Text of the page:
“I’ve heard over and over from designers that Slack, Invision & Sketch are their go to tools. There’s a shift from designers working in silos to produce fully “pixel perfect” comps to hand over to developers, to the designers and developers working together from the start to build components adding up to the complete experience. This is usually referred to as Atomic Design.” – Jen Hubbard, Interactive Designer
“GPU based rendering is overtaking CPU based rendering as the new norm. 3D Artists can now make changes in near real time, and CREATE faster than ever before.” – Jesse Stormer, Motion Graphics Designer
“Virtual reality saw several key events in 2015. The NYTimes embraced the super-cheap entry point of Google Cardboard; the Times sent free Cardboard kits to their subscribers, and began creating compelling VR stories that anyone could experience. Other media channels and brands have been jumping into pool as well. We also saw increased production of specialized cameras and software toolkits that make this type of content creation and consumption possible. As this type of experience becomes more widely put into practice*, the cost of entry will continue to go down and powerful seamless experiences will be the true differentiators.” – Adam Good, Associate Creative Director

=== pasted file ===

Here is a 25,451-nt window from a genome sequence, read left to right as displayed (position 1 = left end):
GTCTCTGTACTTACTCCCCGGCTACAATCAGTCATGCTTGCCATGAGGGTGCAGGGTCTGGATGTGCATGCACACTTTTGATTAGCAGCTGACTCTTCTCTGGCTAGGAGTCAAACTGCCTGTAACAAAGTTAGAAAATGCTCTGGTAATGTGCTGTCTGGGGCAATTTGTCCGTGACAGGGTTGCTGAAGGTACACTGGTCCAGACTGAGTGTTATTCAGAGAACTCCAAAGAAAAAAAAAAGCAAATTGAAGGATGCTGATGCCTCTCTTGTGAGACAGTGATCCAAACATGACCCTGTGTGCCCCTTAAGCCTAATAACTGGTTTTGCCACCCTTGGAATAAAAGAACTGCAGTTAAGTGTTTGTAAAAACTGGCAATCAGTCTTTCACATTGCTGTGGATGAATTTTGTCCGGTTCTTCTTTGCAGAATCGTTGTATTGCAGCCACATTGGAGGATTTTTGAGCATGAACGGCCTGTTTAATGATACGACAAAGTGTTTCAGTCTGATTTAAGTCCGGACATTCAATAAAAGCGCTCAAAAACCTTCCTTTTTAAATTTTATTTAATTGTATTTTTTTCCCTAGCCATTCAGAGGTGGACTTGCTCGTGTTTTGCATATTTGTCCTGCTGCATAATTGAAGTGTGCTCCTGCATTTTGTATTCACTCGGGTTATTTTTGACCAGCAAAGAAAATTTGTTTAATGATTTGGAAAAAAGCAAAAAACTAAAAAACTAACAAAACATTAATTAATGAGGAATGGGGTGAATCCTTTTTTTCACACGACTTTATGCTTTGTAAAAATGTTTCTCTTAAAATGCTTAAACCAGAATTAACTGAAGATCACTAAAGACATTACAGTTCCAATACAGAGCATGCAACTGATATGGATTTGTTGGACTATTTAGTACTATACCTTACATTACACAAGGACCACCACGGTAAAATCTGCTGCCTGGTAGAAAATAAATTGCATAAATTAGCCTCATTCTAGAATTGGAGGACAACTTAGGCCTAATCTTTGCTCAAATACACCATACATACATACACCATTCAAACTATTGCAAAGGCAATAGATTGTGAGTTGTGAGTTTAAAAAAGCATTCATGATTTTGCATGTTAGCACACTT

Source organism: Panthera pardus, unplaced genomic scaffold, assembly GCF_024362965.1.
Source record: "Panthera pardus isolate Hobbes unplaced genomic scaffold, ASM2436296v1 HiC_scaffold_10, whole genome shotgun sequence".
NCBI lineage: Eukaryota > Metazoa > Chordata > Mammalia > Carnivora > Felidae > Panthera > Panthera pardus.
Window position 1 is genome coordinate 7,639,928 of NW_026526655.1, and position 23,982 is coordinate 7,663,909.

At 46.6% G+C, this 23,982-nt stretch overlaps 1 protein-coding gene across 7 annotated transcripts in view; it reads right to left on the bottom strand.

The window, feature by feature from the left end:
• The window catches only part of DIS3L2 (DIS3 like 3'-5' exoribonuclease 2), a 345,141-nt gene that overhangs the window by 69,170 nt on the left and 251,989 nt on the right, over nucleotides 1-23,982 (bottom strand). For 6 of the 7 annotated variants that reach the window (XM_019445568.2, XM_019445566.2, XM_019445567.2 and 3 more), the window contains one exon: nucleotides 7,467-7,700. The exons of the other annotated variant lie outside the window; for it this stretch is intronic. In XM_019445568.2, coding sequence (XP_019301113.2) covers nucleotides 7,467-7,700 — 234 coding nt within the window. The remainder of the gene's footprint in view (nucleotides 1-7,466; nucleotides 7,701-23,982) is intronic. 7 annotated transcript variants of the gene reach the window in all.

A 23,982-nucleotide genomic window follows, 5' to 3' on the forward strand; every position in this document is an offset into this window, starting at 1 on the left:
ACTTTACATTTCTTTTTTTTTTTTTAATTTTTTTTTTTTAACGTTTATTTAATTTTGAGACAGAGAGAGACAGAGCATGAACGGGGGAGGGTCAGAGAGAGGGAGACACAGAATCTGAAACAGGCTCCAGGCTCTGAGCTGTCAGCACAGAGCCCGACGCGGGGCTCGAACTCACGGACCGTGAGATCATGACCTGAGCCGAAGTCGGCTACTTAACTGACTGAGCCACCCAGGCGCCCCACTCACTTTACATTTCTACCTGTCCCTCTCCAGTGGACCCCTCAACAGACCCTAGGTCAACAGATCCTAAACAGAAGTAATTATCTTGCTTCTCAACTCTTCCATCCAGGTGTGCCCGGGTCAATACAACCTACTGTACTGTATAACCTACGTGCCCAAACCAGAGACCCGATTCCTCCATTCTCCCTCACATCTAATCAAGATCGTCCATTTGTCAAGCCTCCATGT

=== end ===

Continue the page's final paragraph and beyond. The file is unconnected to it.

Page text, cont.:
*Editor’s note: Adam may have more to say on this in our 2016 predictions…we’re just sayin’.
What other questions do you have for the awesomely smart people here at Centerline? What do you want to hear more about? Tweet us @Centerline.
A lifelong northerner, I began my career in agency public relations in Rochester, New York, later moving to New York City, working with a variety of technology and consumer brands from Xerox and IBM to Blackberry and KAYAK. I loved the fast-paced and entrepreneurial environment and learned so much about myself, client and people management, media relations and how to properly mail merge. Now a relocated northerner and wannabe southerner, I still love the pace, people and spirit of agency life in Raleigh. As Centerline’s Communications Manager, I get to help amplify the amazing content that we produce as an agency and thought leaders through events, media placement, relationships with influencers and social media.